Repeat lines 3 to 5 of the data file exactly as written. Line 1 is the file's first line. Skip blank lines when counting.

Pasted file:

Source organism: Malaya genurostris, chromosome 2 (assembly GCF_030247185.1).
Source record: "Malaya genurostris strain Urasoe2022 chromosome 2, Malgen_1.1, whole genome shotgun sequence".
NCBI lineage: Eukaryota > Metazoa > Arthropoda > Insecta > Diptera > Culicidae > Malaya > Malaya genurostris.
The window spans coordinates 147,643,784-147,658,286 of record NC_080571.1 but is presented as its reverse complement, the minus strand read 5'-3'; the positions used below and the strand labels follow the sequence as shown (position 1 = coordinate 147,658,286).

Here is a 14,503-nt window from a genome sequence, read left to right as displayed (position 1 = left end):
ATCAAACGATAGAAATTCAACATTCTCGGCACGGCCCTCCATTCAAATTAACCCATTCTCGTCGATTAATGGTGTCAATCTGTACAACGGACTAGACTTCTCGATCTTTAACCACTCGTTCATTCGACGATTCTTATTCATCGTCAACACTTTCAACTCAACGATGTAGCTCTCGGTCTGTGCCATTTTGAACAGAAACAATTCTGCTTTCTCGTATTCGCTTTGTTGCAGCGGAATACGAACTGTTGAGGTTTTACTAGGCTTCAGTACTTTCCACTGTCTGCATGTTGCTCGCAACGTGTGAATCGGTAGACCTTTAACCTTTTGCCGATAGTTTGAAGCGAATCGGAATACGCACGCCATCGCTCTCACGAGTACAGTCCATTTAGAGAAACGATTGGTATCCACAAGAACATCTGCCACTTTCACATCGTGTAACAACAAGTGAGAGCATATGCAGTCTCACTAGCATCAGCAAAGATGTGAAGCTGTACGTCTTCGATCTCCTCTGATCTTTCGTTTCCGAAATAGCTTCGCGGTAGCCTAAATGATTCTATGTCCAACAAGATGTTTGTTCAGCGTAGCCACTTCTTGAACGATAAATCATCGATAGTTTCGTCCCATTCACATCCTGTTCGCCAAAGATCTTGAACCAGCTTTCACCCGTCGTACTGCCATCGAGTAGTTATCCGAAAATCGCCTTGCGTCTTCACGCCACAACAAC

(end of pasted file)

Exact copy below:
NCBI lineage: Eukaryota > Metazoa > Arthropoda > Insecta > Diptera > Culicidae > Malaya > Malaya genurostris.
The window spans coordinates 147,643,784-147,658,286 of record NC_080571.1 but is presented as its reverse complement, the minus strand read 5'-3'; the positions used below and the strand labels follow the sequence as shown (position 1 = coordinate 147,658,286).

Here is a 14,503-nt window from a genome sequence, read left to right as displayed (position 1 = left end):